The motor thing in the middle of the table is a cryo pump that achieves 15 Kelvin at its tip.  It gets shoved up inside the middle of the tower contraption.  Liquid helium run through a throttle valve develops a 4 Kelvin region that cools the amplifiers down to their working temperatures.  The amps (both mechanical and electrical) boost signals that are one trillionth of three billionths of a Watt (specifically -175 dBm which is equal to 3.16 * 10^-21 Watts) to something usable by commercial signal processing equipment.


We drove on to Apollo Valley where DSS 16, DSS 17, DSS 24, DSS 25, and DSS 26 are all located.  DSS 17 was for shuttle and other low earth orbit tracking missions but when we visited it had its power cables cut, and most of its internal equipment removed for about a decade.  It could move rapidly across the sky to track an object but is a smaller dish (9 meters) and thus couldn’t hear the distant deep space calls of some of our spacecraft. Since my visit to Goldstone, DSS 17 has been dismantled and removed.


The backside of one of the antennas in the Apollo antenna complex.  Note the “baby” antenna next to it.  It is used for other observations not related to communicating with the deep space satellites.


A couple of the antennas in the Apollo complex.  Each antenna complex was located behind a hill such as the one in the background to reduce radio interference from populated areas to the west and the military base to the east.


A typical antenna setup.  The antenna is anchored by a massive multi-story underground concrete block.  The building next to it houses cooling and power equipment. Signal processing for all antennas except DSS 12 and DSS 13 is handled by another facility (SPC-10) located next to DSS 14. Photos of that facility are later on in this post.

Underneath the telescope is the room where the signal is received and amplified.  Signals are also broadcast from this room.  Near the end of this series of photos are several pictures inside one of those rooms.

On the older dishes the signal receiving and amplification is done way out at the end of the focal point or up in the antenna.  The technicians and engineers don’t like these types of configurations because it takes much more time to fix problems.

The very small antennas next to the larger antenna are used to measure atmospheric water vapor (they are called Water Vapor Radiometers) during Very Long Baseline Interferometry (VLBI) measurements.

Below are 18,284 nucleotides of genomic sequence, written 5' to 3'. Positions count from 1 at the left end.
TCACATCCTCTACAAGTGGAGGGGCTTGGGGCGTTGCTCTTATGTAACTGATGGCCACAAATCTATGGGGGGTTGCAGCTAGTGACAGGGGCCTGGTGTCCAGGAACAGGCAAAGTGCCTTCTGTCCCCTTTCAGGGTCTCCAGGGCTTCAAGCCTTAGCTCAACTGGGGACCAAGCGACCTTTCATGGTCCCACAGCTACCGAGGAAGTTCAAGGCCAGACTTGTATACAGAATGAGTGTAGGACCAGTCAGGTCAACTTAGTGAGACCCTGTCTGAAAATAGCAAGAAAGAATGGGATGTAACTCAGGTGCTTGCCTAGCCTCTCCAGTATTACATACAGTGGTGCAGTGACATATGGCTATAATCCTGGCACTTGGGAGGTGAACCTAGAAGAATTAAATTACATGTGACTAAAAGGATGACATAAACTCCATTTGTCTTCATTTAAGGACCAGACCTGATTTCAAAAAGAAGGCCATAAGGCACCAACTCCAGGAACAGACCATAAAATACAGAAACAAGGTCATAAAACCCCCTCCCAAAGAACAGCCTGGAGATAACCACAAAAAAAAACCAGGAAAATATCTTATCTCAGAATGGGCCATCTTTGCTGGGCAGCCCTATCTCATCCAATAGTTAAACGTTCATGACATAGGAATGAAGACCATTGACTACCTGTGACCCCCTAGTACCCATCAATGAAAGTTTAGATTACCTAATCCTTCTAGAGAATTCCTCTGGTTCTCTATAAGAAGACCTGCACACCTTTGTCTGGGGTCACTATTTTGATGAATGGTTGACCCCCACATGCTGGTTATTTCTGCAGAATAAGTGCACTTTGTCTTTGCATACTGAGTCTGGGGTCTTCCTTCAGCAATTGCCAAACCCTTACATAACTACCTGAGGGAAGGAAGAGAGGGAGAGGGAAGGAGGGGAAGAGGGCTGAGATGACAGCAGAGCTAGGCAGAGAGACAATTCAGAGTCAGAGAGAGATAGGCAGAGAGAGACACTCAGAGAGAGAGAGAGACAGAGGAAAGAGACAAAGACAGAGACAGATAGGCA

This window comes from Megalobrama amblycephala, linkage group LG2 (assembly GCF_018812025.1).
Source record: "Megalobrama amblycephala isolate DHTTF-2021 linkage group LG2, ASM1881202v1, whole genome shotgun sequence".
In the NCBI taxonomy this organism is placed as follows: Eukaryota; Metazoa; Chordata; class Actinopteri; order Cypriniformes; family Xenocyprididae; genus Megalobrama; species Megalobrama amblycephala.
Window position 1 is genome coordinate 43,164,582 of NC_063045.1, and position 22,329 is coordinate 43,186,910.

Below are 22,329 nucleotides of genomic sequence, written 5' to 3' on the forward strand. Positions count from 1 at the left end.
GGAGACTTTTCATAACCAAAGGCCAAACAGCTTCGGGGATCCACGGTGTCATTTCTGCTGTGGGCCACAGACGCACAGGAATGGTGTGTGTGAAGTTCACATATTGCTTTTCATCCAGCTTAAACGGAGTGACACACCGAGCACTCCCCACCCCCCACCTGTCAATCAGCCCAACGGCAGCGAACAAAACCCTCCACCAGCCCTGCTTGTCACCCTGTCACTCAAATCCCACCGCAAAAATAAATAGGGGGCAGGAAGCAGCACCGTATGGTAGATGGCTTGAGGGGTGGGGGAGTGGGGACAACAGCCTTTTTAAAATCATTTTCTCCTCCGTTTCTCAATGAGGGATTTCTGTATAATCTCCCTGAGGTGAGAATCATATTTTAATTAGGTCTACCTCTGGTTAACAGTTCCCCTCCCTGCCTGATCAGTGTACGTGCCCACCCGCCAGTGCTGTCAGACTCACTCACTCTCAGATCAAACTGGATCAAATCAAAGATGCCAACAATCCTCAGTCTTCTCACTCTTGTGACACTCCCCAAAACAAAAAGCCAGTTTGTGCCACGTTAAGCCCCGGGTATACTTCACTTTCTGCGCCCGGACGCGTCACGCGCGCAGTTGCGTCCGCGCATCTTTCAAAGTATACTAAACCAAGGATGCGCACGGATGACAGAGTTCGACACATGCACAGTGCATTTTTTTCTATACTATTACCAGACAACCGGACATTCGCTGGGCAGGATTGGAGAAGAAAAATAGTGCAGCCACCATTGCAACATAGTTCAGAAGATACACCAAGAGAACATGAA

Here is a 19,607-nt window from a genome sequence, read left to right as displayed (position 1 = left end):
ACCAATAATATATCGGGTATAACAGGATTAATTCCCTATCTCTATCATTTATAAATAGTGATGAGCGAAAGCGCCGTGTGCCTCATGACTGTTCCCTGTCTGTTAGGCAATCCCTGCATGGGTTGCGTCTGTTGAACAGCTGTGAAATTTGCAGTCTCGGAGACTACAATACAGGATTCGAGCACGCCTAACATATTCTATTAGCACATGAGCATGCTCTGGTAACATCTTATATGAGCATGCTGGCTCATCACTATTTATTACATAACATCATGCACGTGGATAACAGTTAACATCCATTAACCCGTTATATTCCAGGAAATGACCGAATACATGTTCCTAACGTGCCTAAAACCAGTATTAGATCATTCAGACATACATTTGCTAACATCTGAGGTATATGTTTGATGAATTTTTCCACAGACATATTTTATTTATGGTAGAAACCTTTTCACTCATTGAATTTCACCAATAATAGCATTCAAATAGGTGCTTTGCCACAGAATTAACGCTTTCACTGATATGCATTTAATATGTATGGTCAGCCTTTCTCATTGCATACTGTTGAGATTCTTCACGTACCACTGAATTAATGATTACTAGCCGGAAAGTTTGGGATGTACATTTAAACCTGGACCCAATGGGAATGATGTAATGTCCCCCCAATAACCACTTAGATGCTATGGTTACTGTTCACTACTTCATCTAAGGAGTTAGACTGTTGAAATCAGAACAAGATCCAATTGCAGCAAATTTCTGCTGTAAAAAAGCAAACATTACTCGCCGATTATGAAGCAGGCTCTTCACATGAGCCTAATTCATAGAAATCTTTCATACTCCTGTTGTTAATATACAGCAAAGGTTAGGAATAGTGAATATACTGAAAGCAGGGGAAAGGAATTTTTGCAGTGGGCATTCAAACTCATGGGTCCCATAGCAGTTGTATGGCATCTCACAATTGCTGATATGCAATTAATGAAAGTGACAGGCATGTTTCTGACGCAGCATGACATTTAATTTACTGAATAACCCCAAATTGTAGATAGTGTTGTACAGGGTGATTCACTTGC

Looking back toward the other antennas in the Apollo valley.  Off to the right the cone from DSS 16 is just barely visible poking over the hill.


This antenna (DSS 24 or 25 or 26) is only 34 meters across.  It’s small compared to the largest antenna at Goldstone.


The base is massive.  A track and some huge wheels allow the entire structure to rotate.  Each wheel weighs about two tons (imperial).


I can almost span the dish with my arms.  That’s because I’m a huge giant.  Note my sweet JPL badge.  Having government issued photo ID gets you all sorts of perks!


The dish in all its glory.  That is an 8 or 10 foot tall fence about 100 feet from the base of the antenna.  In other words, it’s HUGE.


The workers out at Goldstone sometimes get a little bored and lonely.  They decided that the shark mudflats needed a warning sign.


The Goldstone Dry Lake has a monster. I am told that for a few weeks every year the alkali lake bed fills with water making the monster even more of a sight to behold.  Nearby is the airstrip where an experimental UAV from Canada was being tested.


The Mars (right, DSS 14) and Uranus (left, DSS 15) antennas off in the distance.  It’s 14 miles from the entrance of Goldstone to those two antennas.  This is a really big place.


The biggest antenna on site.  It’s a mere 70 meters across.  That equates to about an acre of surface area.  This was a prototype antenna, the first time using hydrostatic bearings on such a large and accurate scale. Originally the antenna was 64 meters across. In the 80s it was upgraded to 70 meters.


The little orange lines running up the side of the telescope are ladders and catwalks.  It is very difficult to understand just how massive this telescope is until you stand at its base.  Our cars are parked next to the perimeter fence for the dish. We are technically outside of the zone directly under the dish but when we looked what felt like straight up it sure looked like it was directly overhead.